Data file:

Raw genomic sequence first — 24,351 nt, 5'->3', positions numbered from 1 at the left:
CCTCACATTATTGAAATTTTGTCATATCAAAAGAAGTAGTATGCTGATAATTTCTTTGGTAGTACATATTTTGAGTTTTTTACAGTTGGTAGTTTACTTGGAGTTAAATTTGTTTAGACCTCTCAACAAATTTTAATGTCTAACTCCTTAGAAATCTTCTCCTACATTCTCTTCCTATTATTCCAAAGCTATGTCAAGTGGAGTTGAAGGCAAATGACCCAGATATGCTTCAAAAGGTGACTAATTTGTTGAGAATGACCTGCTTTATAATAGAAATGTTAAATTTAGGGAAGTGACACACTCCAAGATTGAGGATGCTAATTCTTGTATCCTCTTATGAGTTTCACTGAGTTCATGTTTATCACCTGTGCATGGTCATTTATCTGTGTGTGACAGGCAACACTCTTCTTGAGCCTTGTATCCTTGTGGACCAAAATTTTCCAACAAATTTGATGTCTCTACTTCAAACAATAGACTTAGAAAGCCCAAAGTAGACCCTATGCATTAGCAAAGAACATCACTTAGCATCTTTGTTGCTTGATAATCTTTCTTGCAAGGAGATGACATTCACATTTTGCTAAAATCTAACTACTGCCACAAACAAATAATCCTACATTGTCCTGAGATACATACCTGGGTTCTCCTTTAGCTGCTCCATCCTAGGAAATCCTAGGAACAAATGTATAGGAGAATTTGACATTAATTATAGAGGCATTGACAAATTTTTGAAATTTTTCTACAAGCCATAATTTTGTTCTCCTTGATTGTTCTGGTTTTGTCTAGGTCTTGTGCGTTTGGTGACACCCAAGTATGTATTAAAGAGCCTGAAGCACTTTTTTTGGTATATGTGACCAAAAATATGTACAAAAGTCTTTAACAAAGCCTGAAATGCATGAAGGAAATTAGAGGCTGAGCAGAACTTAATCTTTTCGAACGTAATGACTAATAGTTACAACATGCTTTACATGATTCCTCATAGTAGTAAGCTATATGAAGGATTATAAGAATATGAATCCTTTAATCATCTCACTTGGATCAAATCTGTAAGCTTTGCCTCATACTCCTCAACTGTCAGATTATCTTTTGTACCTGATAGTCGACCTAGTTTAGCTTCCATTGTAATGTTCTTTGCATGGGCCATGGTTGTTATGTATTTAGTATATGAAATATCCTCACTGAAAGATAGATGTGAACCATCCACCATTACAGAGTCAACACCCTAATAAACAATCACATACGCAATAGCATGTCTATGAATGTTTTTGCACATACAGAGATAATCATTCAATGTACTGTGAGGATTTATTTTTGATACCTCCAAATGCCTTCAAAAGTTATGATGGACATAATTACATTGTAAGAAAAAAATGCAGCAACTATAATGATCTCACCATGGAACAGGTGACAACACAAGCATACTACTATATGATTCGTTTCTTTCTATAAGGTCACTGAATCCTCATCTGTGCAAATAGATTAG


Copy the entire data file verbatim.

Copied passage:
Raw genomic sequence first — 24,351 nt, 5'->3', positions numbered from 1 at the left:
CCTCACATTATTGAAATTTTGTCATATCAAAAGAAGTAGTATGCTGATAATTTCTTTGGTAGTACATATTTTGAGTTTTTTACAGTTGGTAGTTTACTTGGAGTTAAATTTGTTTAGACCTCTCAACAAATTTTAATGTCTAACTCCTTAGAAATCTTCTCCTACATTCTCTTCCTATTATTCCAAAGCTATGTCAAGTGGAGTTGAAGGCAAATGACCCAGATATGCTTCAAAAGGTGACTAATTTGTTGAGAATGACCTGCTTTATAATAGAAATGTTAAATTTAGGGAAGTGACACACTCCAAGATTGAGGATGCTAATTCTTGTATCCTCTTATGAGTTTCACTGAGTTCATGTTTATCACCTGTGCATGGTCATTTATCTGTGTGTGACAGGCAACACTCTTCTTGAGCCTTGTATCCTTGTGGACCAAAATTTTCCAACAAATTTGATGTCTCTACTTCAAACAATAGACTTAGAAAGCCCAAAGTAGACCCTATGCATTAGCAAAGAACATCACTTAGCATCTTTGTTGCTTGATAATCTTTCTTGCAAGGAGATGACATTCACATTTTGCTAAAATCTAACTACTGCCACAAACAAATAATCCTACATTGTCCTGAGATACATACCTGGGTTCTCCTTTAGCTGCTCCATCCTAGGAAATCCTAGGAACAAATGTATAGGAGAATTTGACATTAATTATAGAGGCATTGACAAATTTTTGAAATTTTTCTACAAGCCATAATTTTGTTCTCCTTGATTGTTCTGGTTTTGTCTAGGTCTTGTGCGTTTGGTGACACCCAAGTATGTATTAAAGAGCCTGAAGCACTTTTTTTGGTATATGTGACCAAAAATATGTACAAAAGTCTTTAACAAAGCCTGAAATGCATGAAGGAAATTAGAGGCTGAGCAGAACTTAATCTTTTCGAACGTAATGACTAATAGTTACAACATGCTTTACATGATTCCTCATAGTAGTAAGCTATATGAAGGATTATAAGAATATGAATCCTTTAATCATCTCACTTGGATCAAATCTGTAAGCTTTGCCTCATACTCCTCAACTGTCAGATTATCTTTTGTACCTGATAGTCGACCTAGTTTAGCTTCCATTGTAATGTTCTTTGCATGGGCCATGGTTGTTATGTATTTAGTATATGAAATATCCTCACTGAAAGATAGATGTGAACCATCCACCATTACAGAGTCAACACCCTAATAAACAATCACATACGCAATAGCATGTCTATGAATGTTTTTGCACATACAGAGATAATCATTCAATGTACTGTGAGGATTTATTTTTGATACCTCCAAATGCCTTCAAAAGTTATGATGGACATAATTACATTGTAAGAAAAAAATGCAGCAACTATAATGATCTCACCATGGAACAGGTGACAACACAAGCATACTACTATATGATTCGTTTCTTTCTATAAGGTCACTGAATCCTCATCTGTGCAAATAGATTAG